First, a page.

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### Simple Interest

Section 5.1

Introduction

- When you deposit money into a savings at a bank you expect the bank to pay you for the privilege of saving your money with them. This is extra money is called interest.
- Interest is also paid by a borrower to a lender for the privilege of using money.
- In this chapter we study the methods of computing interest.

Simple Interest Formula

- The simple interest I on a principal (present value) P at an annual interest rate r for t years is I = Prt.
- The balance or future value F is given by F = P + I = P + Prt = P(1 + rt).
- Example: calculate the simple interest on $1000 deposit at an annual interest rate of 5% for 2 years.
- ANSWER: I = ($1000)(.05)(2)=$100.
- Also the future value of the investment is F = P + I = $1000 + $100 = $1100.

Add – on interest

- Add – on interest is a way of calculating interest used by car dealerships, appliance stores, furniture stores etc.
- The lender computes the simple interest on the loan amount and adds that on to the loan amount so that the interest is distributed equally over each payment.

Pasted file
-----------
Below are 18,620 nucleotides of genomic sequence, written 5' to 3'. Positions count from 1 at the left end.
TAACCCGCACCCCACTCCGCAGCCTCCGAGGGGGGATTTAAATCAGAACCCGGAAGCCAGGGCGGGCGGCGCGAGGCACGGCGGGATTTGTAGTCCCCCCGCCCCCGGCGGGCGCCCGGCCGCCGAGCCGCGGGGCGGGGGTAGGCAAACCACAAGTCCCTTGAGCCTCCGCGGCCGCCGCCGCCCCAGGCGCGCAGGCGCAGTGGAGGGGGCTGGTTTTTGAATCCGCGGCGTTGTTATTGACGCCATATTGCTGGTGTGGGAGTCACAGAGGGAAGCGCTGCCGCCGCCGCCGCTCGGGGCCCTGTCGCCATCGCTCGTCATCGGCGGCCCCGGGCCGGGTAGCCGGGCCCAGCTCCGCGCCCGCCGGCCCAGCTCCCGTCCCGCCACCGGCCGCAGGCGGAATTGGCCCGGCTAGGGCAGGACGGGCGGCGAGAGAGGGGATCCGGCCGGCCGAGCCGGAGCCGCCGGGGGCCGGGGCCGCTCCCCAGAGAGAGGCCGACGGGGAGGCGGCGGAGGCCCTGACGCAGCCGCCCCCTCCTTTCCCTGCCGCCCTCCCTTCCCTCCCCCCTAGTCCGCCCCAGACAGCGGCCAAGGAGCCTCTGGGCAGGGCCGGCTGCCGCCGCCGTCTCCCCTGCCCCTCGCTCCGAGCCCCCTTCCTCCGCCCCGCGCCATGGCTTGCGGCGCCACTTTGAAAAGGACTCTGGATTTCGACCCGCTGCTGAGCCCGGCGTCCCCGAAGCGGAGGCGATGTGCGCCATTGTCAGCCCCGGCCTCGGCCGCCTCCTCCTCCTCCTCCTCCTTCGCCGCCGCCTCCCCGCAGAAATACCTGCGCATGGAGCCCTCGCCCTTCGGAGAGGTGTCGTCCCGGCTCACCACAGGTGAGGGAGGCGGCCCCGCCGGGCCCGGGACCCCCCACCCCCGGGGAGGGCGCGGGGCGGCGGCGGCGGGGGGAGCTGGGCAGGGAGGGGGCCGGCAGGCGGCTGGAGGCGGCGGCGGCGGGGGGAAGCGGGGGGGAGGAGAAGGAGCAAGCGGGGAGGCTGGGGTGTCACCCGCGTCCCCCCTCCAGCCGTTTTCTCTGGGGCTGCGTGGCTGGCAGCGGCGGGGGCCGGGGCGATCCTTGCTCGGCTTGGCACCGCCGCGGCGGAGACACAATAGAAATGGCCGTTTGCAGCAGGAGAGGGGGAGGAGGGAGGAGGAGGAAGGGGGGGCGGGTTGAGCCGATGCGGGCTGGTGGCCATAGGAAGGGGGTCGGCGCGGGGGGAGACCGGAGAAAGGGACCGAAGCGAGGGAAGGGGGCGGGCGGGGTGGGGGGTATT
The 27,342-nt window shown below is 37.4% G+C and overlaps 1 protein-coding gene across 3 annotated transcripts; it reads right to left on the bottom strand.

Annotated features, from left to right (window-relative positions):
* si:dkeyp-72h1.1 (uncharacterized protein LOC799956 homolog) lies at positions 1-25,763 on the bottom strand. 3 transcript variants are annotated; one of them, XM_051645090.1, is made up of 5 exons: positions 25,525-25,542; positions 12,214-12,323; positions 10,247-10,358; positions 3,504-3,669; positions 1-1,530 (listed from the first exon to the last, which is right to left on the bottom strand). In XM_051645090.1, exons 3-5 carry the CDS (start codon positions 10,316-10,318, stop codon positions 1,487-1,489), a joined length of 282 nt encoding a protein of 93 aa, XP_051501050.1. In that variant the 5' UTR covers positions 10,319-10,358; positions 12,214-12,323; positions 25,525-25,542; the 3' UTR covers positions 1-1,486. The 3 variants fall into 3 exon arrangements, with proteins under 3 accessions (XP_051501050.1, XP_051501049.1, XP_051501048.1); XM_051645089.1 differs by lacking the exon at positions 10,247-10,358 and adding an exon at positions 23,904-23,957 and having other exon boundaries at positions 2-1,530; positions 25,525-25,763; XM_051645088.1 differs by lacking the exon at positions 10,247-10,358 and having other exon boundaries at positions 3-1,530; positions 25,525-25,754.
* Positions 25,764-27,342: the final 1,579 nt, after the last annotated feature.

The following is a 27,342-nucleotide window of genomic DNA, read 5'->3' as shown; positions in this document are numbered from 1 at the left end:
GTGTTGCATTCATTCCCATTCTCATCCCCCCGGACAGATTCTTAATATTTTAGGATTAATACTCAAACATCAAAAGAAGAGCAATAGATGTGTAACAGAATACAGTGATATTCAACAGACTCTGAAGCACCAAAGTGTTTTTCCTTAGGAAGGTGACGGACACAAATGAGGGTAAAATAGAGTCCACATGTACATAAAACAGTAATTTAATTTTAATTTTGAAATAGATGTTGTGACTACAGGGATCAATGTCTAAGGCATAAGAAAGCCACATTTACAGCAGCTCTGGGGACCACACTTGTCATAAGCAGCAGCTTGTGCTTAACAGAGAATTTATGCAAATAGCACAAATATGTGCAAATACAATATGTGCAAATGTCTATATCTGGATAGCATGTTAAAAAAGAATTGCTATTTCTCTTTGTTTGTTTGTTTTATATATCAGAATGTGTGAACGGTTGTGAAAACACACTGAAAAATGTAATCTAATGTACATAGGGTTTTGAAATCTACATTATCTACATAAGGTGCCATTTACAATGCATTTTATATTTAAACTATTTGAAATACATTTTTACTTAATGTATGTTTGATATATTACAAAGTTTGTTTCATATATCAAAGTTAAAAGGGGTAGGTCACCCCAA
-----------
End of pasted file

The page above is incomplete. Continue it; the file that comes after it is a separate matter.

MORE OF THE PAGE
Add – on interest example

- A $1200 flat-screen TV is financed over a 2 year period with 12% add-on interest. Find the monthly payment.
- First calculate the simple interest on the loan: $1200 x 0.12 x 2 = $288.
- The future value of the loan is

$1200 + $288 = $1488.

- Since the loan is for 2 years, there will be 24 monthly payments. Thus the monthly payment is $1488/24=$62

Finance Charges

- Everyone who has a credit card knows that if they do not pay-off their balance each month they will be assessed a monthly finance charge. How is this computed???
- Credit card companies use the average daily balance. The lender charges interest for the actual number of days an amount was owed on the bill.

Example of average daily balance

- Let’s look at George W. Bush’s credit card statement. The APR is 21%.
- He’s carrying a balance of $287.84.
- On June 12 he got an oil change and for his car. This cost $45.60.
- He made a payment of $150 on June 18.
- He then got gasoline for $20 on June 22.
- Then he got some PS-2 games for $78.50 on July 3.

Doing the calculations

- Avg. Daily Balance = [2(287.84)+6(333.44)+4(183.44)+11(203.44)+7(281.94)]/(2 + 6 + 4 + 11 + 7)

ADB = 7521.50/30 = $250.72

- Instead of using the annual percentage rate (APR), we use the daily percentage rate for this account which is .21/365. Also the time will be measured in days hence

t = 30. Use the simple interest formula to compute the finance charge.

- Finance charge = 250.72 x (.21/365) x 30 = $4.33
- The new balance on W’s credit card will be $281.94 + $4.33 = $286.27

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